It can be hard to pull off the perfect party. It sounds strange because, at the root of it, gatherings are supposed to be relaxing and fun. But people often have different expectations about what makes a party successful. Some worry about costs while others wish they lived somewhere different with more space for hosting.
A new survey of nearly 1,000 Americans determines the worst party mistakes people can make in 2023. People had strong opinions about everything, from RSVPs to who should be paying for parties. Manners of the guests and hosts matter, and not everyone wants you to bring your uninvited children to their gatherings.
In this age of technology, more than 2 in 5 (41%) Americans feel mailed invitations are outdated. On top of that, many see RSVP deadlines more as… recommendations. If a party has an RSVP date, nearly half (46%) think it’s okay to RSVP late. Meanwhile, 21% even feel like it’s okay to RSVP yes to a party and not go even if it isn’t there isn’t an emergency or illness! More men (24%) than women (17%) feel this way.
When it comes to timeliness, most people think it’s okay to arrive ‘fashionably late.’ More than half (56%) said it’s okay to arrive 15 to 30 minutes later than the party’s start time.
Once the party is in full swing, the biggest mistake party hosts can make is not having enough food and drinks! More than half ranked that as the worst oversight when having guests over for a soiree. But some feel the host’s behavior can be one of the worst party killers, with 36% not a fan of the host getting drunk.
As for guests, they need to keep an eye on how much alcohol they’re having too! The worst mistake party guests can make is getting too drunk, at least according to 57% of Americans. It’s apparently a bad decision many know all too well. Nearly 1 in 3 (36%) regret how much they’ve had to drink at a party in the past.
Other major no-nos for guests include bringing uninvited guests or children, as well as bringing up controversial topics. So, maybe save your burning questions about politics for a different setting.
While some extroverted people probably wouldn’t mind partying until the sun rises, more than half (58%) of Americans aren’t a fan of parties without end times. As things start to wind down, 40% would prefer doing an ‘Irish Goodbye’ meaning they skip out without saying a word.
On average, Americans spend $259 when hosting parties, but these gatherings may be a little toned down in 2023 because of costs. More than 1 in 4 (28%) are going to fewer parties and 44% are hosting fewer parties due to expenses.
Party hosts said inflation is causing them to provide less food and alcohol, throw more potlucks, and invite fewer people when hosting a gathering.
Despite being extra focused on finances, 3 in 5 still feel it’s rude for party hosts to ask their guests to pay for food and drinks. More women (65%) than men (54%) feel this way. When looking at generations, the elder groups felt this to be a rude request versus the younger generations who don’t find it as rude.
Nearly half (44%) do not like hosting parties in their home because of how much it costs, but that’s not the only reason people would prefer not to have others over. Nearly half (47%) do not feel like they have enough space and wish they had a bigger home, while 31% feel their home is too messy! If people do bite the bullet and host, 29% tell their neighbors they’re throwing a party in advance to avoid annoying them.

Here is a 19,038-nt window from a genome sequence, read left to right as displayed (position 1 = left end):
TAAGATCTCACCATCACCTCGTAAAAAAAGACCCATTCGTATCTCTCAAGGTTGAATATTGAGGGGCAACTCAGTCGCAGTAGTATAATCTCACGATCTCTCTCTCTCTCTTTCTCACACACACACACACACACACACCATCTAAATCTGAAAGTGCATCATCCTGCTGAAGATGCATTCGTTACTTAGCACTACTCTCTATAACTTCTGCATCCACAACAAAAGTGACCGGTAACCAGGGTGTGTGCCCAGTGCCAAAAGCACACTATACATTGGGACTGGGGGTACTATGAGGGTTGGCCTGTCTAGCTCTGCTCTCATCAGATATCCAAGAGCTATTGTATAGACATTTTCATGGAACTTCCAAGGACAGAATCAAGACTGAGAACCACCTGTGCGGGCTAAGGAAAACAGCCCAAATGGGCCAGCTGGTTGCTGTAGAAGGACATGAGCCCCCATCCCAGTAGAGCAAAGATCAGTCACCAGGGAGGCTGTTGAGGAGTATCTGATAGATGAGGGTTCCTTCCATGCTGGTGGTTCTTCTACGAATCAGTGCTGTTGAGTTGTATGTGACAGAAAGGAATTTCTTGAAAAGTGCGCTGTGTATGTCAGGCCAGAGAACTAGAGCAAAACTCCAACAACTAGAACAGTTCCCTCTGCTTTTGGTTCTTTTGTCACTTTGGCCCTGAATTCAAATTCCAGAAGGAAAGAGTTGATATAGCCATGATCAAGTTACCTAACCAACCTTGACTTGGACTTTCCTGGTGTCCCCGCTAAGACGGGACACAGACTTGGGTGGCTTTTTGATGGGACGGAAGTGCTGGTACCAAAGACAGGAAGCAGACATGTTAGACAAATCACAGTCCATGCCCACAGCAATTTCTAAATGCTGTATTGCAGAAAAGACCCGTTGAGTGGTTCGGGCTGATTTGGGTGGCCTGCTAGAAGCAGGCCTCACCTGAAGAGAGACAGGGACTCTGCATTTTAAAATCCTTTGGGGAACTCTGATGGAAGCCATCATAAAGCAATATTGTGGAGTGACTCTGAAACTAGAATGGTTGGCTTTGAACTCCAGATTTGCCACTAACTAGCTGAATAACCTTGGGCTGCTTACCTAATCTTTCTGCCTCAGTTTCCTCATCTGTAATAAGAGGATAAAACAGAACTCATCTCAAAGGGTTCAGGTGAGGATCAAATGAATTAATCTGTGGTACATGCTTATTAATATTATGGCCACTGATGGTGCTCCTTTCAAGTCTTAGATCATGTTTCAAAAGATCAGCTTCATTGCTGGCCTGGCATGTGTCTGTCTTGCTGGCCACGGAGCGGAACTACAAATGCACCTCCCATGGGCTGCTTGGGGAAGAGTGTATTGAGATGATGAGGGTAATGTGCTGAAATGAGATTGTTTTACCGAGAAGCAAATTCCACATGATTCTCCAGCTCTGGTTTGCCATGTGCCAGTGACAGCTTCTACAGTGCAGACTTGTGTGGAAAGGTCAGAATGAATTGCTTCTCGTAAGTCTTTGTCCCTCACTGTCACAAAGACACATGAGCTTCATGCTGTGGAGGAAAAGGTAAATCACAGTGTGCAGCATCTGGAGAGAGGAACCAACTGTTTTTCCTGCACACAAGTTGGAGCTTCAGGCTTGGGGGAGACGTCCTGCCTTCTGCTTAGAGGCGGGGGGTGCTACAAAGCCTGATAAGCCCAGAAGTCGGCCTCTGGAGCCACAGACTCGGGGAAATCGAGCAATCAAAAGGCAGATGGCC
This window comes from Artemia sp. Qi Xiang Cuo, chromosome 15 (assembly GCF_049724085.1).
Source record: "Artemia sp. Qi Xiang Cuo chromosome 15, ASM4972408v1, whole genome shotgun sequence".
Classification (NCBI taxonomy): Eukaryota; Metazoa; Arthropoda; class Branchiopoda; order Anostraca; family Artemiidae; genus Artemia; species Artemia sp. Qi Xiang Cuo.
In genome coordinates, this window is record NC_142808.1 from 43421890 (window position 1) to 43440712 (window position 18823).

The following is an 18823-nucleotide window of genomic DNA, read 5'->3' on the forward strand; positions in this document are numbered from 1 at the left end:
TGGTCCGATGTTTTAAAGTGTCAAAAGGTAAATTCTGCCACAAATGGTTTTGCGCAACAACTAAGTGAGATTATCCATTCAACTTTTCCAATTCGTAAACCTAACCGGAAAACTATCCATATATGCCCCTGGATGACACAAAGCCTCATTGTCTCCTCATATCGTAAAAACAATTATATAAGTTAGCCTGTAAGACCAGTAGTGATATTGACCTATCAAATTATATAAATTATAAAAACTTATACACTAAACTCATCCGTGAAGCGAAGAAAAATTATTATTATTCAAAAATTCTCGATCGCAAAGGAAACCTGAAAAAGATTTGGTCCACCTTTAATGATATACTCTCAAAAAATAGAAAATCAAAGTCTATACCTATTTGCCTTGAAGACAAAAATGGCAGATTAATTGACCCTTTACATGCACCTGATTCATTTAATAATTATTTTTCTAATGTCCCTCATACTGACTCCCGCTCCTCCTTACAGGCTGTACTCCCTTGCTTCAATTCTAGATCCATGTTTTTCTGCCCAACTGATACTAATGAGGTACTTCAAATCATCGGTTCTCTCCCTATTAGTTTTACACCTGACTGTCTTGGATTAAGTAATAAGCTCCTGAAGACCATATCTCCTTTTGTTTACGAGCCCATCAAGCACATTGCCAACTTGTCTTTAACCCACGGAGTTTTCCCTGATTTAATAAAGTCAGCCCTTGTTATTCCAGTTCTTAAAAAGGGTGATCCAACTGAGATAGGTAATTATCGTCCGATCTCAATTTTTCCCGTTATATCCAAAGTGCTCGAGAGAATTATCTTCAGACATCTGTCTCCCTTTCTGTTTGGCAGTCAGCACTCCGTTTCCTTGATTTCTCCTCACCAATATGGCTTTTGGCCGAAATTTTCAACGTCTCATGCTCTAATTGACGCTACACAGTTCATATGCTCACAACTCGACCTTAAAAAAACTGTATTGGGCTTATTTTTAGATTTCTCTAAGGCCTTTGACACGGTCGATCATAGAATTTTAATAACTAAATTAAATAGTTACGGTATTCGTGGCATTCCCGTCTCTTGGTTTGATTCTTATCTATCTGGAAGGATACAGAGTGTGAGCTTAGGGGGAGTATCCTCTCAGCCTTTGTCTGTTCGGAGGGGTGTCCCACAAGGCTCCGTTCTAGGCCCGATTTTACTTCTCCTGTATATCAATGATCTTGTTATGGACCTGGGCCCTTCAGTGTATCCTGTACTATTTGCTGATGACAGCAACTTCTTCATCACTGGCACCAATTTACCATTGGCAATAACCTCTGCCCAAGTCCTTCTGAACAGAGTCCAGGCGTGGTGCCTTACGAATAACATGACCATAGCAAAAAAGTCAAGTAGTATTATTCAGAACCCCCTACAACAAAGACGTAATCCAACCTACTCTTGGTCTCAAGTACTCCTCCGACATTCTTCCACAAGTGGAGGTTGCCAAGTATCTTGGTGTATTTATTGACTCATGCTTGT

One type of party that’s hitting wallets hard: weddings! 82% feel events leading up to weddings are getting too expensive for guests. When it comes time for the wedding itself, 45% think wedding guests should pay up if they RSVP yes and then are a no-show!
Unless a gathering is deemed a potluck, many Americans think it’s rude for hosts to ask guests to bring food and drinks. People also feel hosts should be conscientious about the types of food they serve. 2 in 3 (66%) believe hosts should ask about dietary restrictions. The majority believe hosts should cater and provide food for those who are gluten-free, vegan or vegetarian.
More than half (52%) feel it’s tacky when guests take leftovers without asking, and 39% find it tacky when hosts keep all the leftover food and don’t offer any to guests to take home! Other tasteless moves include throwing coats on the ground or bed instead of hanging them up, making people wear name tags, or having icebreaker games.
At the end of the day, you can’t please everyone when throwing a party. People have all sorts of opinions about what makes a party great or a bust. Our recommendation? Do what you’re most comfortable with and just have fun! That’s what a party is all about.
In March 2023, we surveyed 992 people about their party habits. 49% were women, 49% were men, 1% were nonbinary, and 1% would rather not specify. Survey respondents ranged in age from 18 to 77 with an average age of 43. 24% were Gen Z, 26% Millennials, 24% Gen X, and 25% Baby Boomers.
67% currently live in a house, 22% live in an apartment, 4% live in a townhome, 4% live in a condo, and 3% live in a mobile home. 11% have a salary of under $20,000,21% earn $20,000 – $40,000, 17% earn $40,001 – $60,000, 16% earn $60,001 – $80,000, 13% earn $80,001 – $100,000, and 22% make $100,001 or over.
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